Listening to ‘Bomb Disneyland’ allowed me to appreciate the authenticity of visiting Disneyland Paris twenty years ago. Its pugnacious and distressed delivery is revelatory of the latent contempt held within Disneyland’s sanitised bourgeois aesthetic. Now I vividly recall the power of its distractions; the expertise in utilising a palette of block colours that vacillated from garish to subdued warmth to perfectly fit their context, the sheer size and multitude of the kitsch instalments, and the excitement of experiencing pure hedonism in believing the promise that being there meant that you deserved to be. All of this suppressed other memories that were, at the time, logged but discounted as minor nuisances; namely the abundance of grotesquely brainwashed tourists clad in identikit themed wares of you know what, the lurking stench of hydrogenated fat, the eyes of Disney employees carrying a defeated listlessness, that only comes with working a crap job surrounded by vacuously smug people working feverously to pretend they’re having a good time, the body odour of some poor fucker inhabiting a life-size Daffy duck costume on a hot day, and the punitive cost of everything.
The insanity reached its pinnacle as I lent €20 to someone who I barely knew from another scout troop we were travelling with, just so he could buy (and carry) a portly five foot tall Mickey Mouse cuddly toy that cost €90. Or perhaps, as one of Thatcher’s children who had yet to renounce and denounce the faith, I just wanted to see someone succumb to buying something ridiculously excessive.
Most of all I remember getting lost (physically, not metaphorically…well, maybe that too) among various themed parks of sweltering aspiration, and thinking: where am I? In that split second I found salience in agnosticism: this is shite, it’s boring, it’s crowded and I’m tired. Fuck this shit.
If I’d thought of it I would’ve bombed Disneyland at that moment. Mind you, in my defence, I was only twelve, and unless you’re the product of a distressed upbringing, at that age even mental antagonisms tend to be slanted towards finding benign and sanguine solutions. However, once adulthood arrives, in fact, becoming a teenager in most cases, cynicism in regarding most issues of contention becomes pervasive.
Or does it? That’s the question “Champagne Holocaust” and the perceived otherness of Fat White Family’s drug fuelled behaviour pose. In the context of today what is true cynicism? More to the point what is artistic and musical cynicism? Are the masses that descend on Disneyworld cynical, or just delusional? Are the cynical attracted to cynical mediums? Clearly those last two questions are rhetorical. Of course they fucking are.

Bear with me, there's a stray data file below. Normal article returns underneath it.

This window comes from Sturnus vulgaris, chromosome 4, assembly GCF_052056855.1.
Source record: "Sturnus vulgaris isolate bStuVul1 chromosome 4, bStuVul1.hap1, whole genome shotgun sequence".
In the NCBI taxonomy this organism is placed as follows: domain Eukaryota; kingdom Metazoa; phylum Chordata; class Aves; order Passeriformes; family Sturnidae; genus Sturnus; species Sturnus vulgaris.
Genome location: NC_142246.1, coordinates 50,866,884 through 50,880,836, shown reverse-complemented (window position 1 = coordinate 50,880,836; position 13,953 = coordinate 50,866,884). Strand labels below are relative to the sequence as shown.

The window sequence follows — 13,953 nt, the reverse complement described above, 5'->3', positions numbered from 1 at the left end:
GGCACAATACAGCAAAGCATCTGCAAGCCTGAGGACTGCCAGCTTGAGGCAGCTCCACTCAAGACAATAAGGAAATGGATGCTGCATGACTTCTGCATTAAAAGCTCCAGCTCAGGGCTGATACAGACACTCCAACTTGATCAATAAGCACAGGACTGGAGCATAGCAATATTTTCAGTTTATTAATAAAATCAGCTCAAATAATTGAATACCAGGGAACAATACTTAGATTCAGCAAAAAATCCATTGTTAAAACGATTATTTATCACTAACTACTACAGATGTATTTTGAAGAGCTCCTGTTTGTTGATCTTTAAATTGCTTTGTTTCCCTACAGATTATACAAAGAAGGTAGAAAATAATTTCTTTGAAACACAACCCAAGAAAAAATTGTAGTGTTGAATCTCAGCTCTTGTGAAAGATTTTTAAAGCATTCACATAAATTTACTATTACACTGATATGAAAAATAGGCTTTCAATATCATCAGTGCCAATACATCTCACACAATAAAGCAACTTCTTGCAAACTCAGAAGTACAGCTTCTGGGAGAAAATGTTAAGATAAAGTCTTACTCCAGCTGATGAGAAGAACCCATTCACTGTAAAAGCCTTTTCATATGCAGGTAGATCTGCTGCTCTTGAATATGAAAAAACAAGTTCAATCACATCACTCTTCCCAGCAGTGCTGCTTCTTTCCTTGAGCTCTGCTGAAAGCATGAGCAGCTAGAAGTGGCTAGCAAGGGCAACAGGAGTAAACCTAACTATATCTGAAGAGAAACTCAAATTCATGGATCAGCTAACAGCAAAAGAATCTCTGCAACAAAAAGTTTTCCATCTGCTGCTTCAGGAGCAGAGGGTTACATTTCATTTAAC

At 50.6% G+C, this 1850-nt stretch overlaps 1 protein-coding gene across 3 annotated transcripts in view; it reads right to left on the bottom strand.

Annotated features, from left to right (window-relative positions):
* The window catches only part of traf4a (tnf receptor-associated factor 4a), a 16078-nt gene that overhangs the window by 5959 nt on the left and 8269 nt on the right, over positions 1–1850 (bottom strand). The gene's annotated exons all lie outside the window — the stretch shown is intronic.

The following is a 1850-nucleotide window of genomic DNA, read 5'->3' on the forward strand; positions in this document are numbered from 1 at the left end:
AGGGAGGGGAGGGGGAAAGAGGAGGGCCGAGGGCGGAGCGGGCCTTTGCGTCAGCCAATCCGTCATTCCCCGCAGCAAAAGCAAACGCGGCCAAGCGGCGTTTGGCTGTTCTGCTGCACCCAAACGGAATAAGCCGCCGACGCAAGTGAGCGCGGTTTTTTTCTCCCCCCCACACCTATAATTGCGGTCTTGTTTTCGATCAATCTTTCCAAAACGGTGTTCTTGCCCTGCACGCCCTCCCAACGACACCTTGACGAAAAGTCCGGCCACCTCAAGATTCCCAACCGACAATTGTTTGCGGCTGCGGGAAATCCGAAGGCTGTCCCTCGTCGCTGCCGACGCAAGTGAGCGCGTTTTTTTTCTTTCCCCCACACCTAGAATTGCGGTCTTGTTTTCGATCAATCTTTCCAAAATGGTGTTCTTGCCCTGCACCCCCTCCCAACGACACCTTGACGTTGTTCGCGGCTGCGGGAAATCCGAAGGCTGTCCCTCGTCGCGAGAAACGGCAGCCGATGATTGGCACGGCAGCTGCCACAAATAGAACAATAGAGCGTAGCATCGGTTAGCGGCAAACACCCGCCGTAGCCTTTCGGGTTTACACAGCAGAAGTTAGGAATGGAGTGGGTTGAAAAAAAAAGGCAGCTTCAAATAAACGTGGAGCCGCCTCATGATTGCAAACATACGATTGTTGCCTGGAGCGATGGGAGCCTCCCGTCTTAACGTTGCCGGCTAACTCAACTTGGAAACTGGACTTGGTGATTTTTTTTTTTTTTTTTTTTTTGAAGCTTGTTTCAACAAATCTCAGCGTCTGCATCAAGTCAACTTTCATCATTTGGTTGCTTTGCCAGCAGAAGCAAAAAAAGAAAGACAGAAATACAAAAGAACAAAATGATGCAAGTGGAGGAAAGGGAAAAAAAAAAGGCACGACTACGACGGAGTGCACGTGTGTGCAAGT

In retaliation those contented by the mediocrity that constitutes much of mainstream culture might well claim that Fat White Family represent, if they’ve ever considered such a concept, a misanthropically extreme phenotype of bohemian vagrancy. The Family’s complete absence of vanity, when the self-esteem of many is sustained on vanity’s many forms, would no doubt seem intentional to them. After all, who in their right mind wouldn’t care if they were relatively skint, essentially lived day to day, had missing or chipped teeth, unkempt hair, bad skin, wore cheap torn clothing, or just plain went without any clothes at all? I mean, where’s the fucking aspiration lads? They could easily take the lewdness in the subject matter of their songs and videos, the album cover’s nod to paganism, and the band’s confrontational name as being cynical through contrarianism. Good. Point made.
Such accusations of disingenuousness might carry some weight if there was no weight behind the band’s ideas or their ability to execute them. Not so, as they belong to sub-division of musical culture where the central tenet of what music should represent is respected, namely that ideas and the passion with which they’re performed matter more than anything. Everything else is peripheral.
But it would be prudent not to place the fatties on a pedestal, there are many musicians out there who respect this code, and succeed through abiding by it, without the need for delving into excesses or peculiar antics that can easily foment an accompanying mythology. Still there’s no harm using the medium in conjunction with your own cultivated milieu to induce course sonics that marry with a wickedly puerile sense of humour. It’s doubly effective when attacking cynicism, the myopia, hypocrisies and the flat out bad taste that characterises it, especially as Champagne Holocaust’s minimalist (and inexpensive) construct makes the counter-point that it doesn’t need to be this way.